The eleventh chapter of Hebrews is widely recognized as one of the Bible’s most informative discourses about faith. It recounts numerous examples of men and women through history whose lives exemplify the kind of faith the Lord expects us all to have. Nevertheless, not everyone mentioned in this chapter is a person of notable faith or worthy of emulation. A number of individuals are included who would necessarily be placed on the opposite end of the spectrum. Who are they and what can we learn from them?
A Faithless Worshiper
The second person named in this biblical hall of faith is Cain (v. 4), and not in a favorable way. He is mentioned in contrast to his brother Abel, who “offered to God a more acceptable sacrifice” (ESV). Seeing that Abel’s offering was “by faith,” and faith is fostered by listening to and heeding God’s word (Rom. 10:17), the implication is that Cain either blatantly or carelessly disregarded the revealed will of God. An offering of mere convenience, innovation, or outright rebellion is unacceptable. We learn from Cain that worship must never be dictated by human preference and ingenuity. Acceptable worship is by faith, and true faith can only be established on what the Lord has communicated through his word.
A Faithless Majority
The general populace of Noah’s day is alluded to in Hebrews 11:7, condemned because of their failure to exhibit the kind of faith and righteousness that characterized the lives of Noah and his family. Noah’s contemporaries, alienated from God due to their wickedness, were afforded ample opportunity to heed the preaching of Noah (2 Peter 2:5). Sadly, all but eight persistently rejected the invitation to get on board the divine plan until it was too late. We learn from these foolish souls that God’s longsuffering has its limits, and refusing or postponing submissive faith is disastrous.
A Faithless Temperament
In verse 20 of Hebrews 11 Esau is named in conjunction with his father Isaac and twin brother Jacob. While neither Isaac nor Jacob were faultless, their priority of faith afforded them a special place in God’s redemptive scheme. Esau, on the other hand, was an “unholy” (ESV) or “profane” (NKJV) person because his spiritual apathy made immediate and temporal gratification his priority (Heb. 12:16; cf. Gen. 25:34). We learn from Esau that to live with little regard for heavenly things is to lead a disappointing and wasted life.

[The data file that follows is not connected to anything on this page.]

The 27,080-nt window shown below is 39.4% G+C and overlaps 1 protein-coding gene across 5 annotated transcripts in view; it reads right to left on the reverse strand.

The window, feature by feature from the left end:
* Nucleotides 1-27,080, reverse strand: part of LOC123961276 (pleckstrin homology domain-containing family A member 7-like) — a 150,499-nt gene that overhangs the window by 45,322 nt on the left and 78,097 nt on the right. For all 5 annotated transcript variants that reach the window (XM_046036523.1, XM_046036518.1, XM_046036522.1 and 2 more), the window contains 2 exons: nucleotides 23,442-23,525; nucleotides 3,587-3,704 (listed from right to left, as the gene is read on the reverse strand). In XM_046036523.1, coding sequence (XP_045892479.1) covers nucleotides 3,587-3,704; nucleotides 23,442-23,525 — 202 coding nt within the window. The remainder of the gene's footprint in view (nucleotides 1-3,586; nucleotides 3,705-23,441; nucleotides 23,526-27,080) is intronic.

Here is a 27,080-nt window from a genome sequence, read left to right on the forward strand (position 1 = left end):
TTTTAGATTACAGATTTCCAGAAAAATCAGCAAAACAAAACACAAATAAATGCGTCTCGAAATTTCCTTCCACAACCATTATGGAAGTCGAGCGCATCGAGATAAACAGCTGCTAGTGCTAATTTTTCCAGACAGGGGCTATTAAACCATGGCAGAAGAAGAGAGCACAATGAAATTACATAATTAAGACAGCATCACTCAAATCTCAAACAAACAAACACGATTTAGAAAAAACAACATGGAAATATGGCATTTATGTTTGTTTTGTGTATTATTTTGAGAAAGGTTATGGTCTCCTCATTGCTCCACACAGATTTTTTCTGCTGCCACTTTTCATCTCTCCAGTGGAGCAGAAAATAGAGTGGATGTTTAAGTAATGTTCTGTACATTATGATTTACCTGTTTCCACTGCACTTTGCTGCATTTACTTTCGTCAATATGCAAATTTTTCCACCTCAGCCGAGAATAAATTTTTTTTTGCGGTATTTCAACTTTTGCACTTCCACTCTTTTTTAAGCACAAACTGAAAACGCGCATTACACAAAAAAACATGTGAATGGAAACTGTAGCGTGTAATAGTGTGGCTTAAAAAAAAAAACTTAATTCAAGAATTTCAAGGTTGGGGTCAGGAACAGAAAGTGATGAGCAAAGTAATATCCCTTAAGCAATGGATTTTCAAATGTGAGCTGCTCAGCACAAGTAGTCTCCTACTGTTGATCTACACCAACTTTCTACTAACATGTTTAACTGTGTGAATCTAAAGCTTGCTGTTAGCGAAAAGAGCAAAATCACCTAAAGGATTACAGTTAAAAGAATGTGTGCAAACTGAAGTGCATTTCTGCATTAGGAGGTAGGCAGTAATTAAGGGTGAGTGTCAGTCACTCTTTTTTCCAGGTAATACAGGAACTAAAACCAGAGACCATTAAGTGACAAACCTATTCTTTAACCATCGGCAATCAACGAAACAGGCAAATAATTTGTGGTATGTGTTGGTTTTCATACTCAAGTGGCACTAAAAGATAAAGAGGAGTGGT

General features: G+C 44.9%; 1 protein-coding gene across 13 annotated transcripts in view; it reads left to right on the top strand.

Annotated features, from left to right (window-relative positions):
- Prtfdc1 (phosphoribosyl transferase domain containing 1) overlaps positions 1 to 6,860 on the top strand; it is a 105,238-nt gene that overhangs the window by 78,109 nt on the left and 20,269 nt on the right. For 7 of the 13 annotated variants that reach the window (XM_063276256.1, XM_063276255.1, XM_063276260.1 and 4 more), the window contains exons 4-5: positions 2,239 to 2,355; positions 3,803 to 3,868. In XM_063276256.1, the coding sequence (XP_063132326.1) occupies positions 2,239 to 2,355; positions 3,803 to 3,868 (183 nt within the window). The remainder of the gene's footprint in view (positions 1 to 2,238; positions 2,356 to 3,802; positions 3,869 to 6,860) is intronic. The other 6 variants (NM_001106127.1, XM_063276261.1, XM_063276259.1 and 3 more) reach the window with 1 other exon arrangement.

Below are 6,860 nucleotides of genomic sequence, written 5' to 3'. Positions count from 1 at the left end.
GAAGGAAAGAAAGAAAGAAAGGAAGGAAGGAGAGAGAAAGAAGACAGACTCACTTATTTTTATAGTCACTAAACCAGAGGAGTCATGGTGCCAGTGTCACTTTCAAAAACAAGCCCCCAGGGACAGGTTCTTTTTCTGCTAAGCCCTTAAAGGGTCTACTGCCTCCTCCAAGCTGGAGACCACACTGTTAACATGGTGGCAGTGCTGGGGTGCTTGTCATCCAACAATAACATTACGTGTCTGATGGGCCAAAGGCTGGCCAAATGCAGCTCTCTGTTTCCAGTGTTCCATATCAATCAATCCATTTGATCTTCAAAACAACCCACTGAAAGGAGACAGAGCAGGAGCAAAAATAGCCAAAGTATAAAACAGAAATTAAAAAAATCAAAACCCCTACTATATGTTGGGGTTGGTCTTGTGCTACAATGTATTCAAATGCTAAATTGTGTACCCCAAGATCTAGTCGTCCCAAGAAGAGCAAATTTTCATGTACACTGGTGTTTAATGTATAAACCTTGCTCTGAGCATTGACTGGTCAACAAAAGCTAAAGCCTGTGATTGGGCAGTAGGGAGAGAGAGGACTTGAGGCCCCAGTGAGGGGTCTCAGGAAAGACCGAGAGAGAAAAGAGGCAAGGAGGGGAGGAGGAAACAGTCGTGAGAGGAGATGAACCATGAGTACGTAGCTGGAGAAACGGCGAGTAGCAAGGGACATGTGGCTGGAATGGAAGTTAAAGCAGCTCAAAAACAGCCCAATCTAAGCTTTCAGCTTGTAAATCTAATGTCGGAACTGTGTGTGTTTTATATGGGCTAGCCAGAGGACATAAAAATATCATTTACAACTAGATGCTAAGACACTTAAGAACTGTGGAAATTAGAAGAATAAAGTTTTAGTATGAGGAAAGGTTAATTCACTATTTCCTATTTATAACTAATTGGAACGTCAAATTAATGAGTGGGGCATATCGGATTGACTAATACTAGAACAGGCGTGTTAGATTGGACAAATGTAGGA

A Faithless Resolve
Pharaoh and the worldly Egyptians are alluded to in Hebrews 11:23-29, opposing the divine will and oppressing the people of God. When the LORD made demands of Pharaoh that he didn’t like, Pharaoh reacted with stubbornness and pride. While God’s words and actions softened the hearts of Moses and the Israelites, Pharaoh’s heart was hardened. One was stimulated to faith, while the other retorted with anger and rebellion. We learn from Pharaoh and his cohorts that you can’t fight against God with a realistic expectation of victory. Resisting the Lord always ends in defeat.
A Faithless Response
In verse 31 of Hebrews 11 we read of the ancient inhabitants of Jericho. Rahab is portrayed as a heroine of faith, whereas her neighbors are described as “disobedient.” In contrast to Rahab’s receptivity and compliance, her fellow-citizens were resistant and defiant. By faith Rahab and her family were spared and added to God’s family, while all others in the city were destroyed. We learn from the Jericho residents that obedient faith is the necessary response to God, without which sure destruction awaits.
There are many lessons to learn from Hebrews 11 about faith, including negative ones. Since we cannot please God without it (v. 6), let us be motivated by both the good and bad examples to be counted among the faithful, “of whom the world was not worthy” (v. 38).
--Kevin L. Moore
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